I wanted a photo that would portray the crowded-ness of the restaurant. ...And the above photo isn't it. But it gives some sense of the table orientation, in that they were packed so close together that your elbow would be in your neighbors chicken leg, which is really useful (being packed together, not contaminating other people's food with your body parts) if the heater goes out and you need to rely on collective human warmth for comfort. The atmosphere of Chez Omar reminded me of Soho French brasserie Balthazar more than any other place, except that it was actually in France, didn't specialize in French food and the waiters were exceptionally friendly and boisterous. Otherwise, they were...so simillar. Yes.
Thank you, Umami and family members, for a memorable night of endless meat, cous cous and vegetable soup. And sweating. I'd do it again!
earlier that day...
I almost forgot that I ate out on Friday morning also. Don't worry, my meal wasn't laden with meat and wheat. Annie accompanied me on a Chinatown jaunt (about 40 minutes away from me via the metro) to fulfil my craving for Vietnamese food. I didn't do much research to find a good restaurant but chose Tan Lido just because I had passed it the first time I went to Chinatown in September and though it looked cute.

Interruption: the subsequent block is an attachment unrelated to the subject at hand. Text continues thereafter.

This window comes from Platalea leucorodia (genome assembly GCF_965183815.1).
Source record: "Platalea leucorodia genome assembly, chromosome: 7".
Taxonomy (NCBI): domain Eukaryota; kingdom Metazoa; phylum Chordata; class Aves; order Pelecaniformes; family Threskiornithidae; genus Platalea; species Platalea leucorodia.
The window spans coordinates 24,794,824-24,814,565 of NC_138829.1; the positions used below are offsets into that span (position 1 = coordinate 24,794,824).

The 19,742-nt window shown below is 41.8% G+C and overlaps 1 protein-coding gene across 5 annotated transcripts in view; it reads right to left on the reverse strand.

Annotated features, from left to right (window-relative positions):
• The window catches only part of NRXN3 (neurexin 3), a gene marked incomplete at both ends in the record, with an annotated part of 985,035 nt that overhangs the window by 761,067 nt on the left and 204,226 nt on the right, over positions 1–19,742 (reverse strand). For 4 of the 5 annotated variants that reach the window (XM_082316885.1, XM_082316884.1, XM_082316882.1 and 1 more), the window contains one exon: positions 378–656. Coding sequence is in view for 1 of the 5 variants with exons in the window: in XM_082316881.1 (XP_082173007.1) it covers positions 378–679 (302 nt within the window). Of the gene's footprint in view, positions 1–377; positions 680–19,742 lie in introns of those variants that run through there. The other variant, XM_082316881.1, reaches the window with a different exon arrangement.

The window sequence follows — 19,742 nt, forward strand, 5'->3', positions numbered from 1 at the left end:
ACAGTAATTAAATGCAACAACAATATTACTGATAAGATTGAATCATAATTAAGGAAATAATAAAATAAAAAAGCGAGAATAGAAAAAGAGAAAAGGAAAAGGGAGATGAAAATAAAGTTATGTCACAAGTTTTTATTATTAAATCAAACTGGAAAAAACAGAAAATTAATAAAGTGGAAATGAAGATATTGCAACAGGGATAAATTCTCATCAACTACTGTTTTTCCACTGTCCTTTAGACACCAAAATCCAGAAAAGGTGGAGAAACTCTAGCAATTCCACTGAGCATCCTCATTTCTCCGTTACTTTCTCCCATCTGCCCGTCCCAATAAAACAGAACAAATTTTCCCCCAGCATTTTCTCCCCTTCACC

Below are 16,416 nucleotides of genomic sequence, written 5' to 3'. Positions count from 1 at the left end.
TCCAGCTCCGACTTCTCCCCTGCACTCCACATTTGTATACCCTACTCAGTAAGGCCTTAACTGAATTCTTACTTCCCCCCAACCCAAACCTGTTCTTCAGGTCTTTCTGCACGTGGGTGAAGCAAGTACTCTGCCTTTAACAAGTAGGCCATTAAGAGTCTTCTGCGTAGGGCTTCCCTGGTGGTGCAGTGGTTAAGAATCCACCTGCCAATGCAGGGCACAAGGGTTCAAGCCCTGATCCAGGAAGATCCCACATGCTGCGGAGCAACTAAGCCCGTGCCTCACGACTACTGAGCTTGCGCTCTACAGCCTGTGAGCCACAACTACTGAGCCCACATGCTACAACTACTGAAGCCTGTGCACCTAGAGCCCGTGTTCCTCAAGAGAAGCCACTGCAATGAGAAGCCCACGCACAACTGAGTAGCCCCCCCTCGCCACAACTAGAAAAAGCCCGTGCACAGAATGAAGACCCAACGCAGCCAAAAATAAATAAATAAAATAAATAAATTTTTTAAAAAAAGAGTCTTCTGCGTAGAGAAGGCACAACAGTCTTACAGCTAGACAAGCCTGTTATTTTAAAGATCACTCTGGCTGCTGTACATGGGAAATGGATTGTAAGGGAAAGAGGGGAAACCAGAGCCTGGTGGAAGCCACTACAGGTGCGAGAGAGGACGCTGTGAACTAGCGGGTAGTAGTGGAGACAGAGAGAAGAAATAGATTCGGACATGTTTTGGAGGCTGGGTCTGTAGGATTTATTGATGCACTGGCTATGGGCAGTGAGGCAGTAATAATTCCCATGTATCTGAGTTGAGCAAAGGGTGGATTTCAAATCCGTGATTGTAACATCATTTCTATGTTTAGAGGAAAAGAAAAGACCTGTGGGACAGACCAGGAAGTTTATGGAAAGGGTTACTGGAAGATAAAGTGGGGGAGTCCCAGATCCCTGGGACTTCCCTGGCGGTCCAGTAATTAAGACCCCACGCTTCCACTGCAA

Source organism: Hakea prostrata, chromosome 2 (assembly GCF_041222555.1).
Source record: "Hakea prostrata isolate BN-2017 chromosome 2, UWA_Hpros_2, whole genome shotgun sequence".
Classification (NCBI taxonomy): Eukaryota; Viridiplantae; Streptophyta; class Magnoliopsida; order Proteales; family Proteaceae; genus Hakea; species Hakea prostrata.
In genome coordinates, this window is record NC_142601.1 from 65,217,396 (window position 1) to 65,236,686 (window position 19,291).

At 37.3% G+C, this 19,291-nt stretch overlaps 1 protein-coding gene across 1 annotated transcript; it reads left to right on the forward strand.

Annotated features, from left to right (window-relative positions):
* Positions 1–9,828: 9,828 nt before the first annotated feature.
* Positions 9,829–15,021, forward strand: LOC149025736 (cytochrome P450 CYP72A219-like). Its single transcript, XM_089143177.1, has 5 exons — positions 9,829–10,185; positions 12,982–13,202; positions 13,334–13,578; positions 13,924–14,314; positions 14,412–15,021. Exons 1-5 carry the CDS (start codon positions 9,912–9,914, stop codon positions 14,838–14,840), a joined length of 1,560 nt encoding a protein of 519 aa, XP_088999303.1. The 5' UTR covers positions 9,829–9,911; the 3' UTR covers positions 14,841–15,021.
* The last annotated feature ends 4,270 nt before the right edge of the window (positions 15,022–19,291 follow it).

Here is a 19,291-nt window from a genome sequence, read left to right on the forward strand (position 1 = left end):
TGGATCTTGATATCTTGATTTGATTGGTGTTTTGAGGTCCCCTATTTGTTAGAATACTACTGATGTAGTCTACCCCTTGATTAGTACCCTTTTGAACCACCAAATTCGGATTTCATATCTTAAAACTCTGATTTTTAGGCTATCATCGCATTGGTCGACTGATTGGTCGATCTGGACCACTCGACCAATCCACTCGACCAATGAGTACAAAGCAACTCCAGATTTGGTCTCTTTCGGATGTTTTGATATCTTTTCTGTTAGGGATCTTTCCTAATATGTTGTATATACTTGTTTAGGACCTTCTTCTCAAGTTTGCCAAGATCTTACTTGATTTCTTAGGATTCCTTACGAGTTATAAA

My bowl of rice vermicelli, grilled pork, lettuce, crushed peanuts, chopped cabbage-or-something, some sauce I can't identify and spring roll halves was so, so, so so so satisfying and delicious. The kicker for me was the lemongrass hidden somewhere in the belly of the bowl. It imparts lemon flavor without the mouth puckering sensation, almost more like a scent than a taste. SO GOOD. NEED MORE. I also really liked the spring rolls, which were crispified to the max, and the thin, sweet pork chunks. My only objection was the small size of the bowl, which would've been perfect...if I didn't have to churn the ingredients together (I actually didn't know about that until a waiter pointed it out to me. Welllll, I won't make that mistake again). Trying to evenly distribute everything in the bowl while preventing my eating space from looking like the aftermath of trying to feed a 3 year old who refuses to let any food enter his mouth was a bit difficult.
Annie got what I think was roasted chicken. It had many annoying little bones (better to remind you that you're eating the cut up remains of one of God's creatures), but the meat was otherwise deliciously moist and tender with a hint of sweetness.
After lunch we went to Big Store Supermarket. Like its name promises, it is big. Somewhat. It's not as big as Tang Freres (which had a steady stream of cars chugging into its parking lot), but we liked that aspect of the store. It ended up being larger that it looked from the outside.
They have a large produce section where most of the items are wrapped in plastic for whatever reason, and...I forgot what else. Most Asian foods.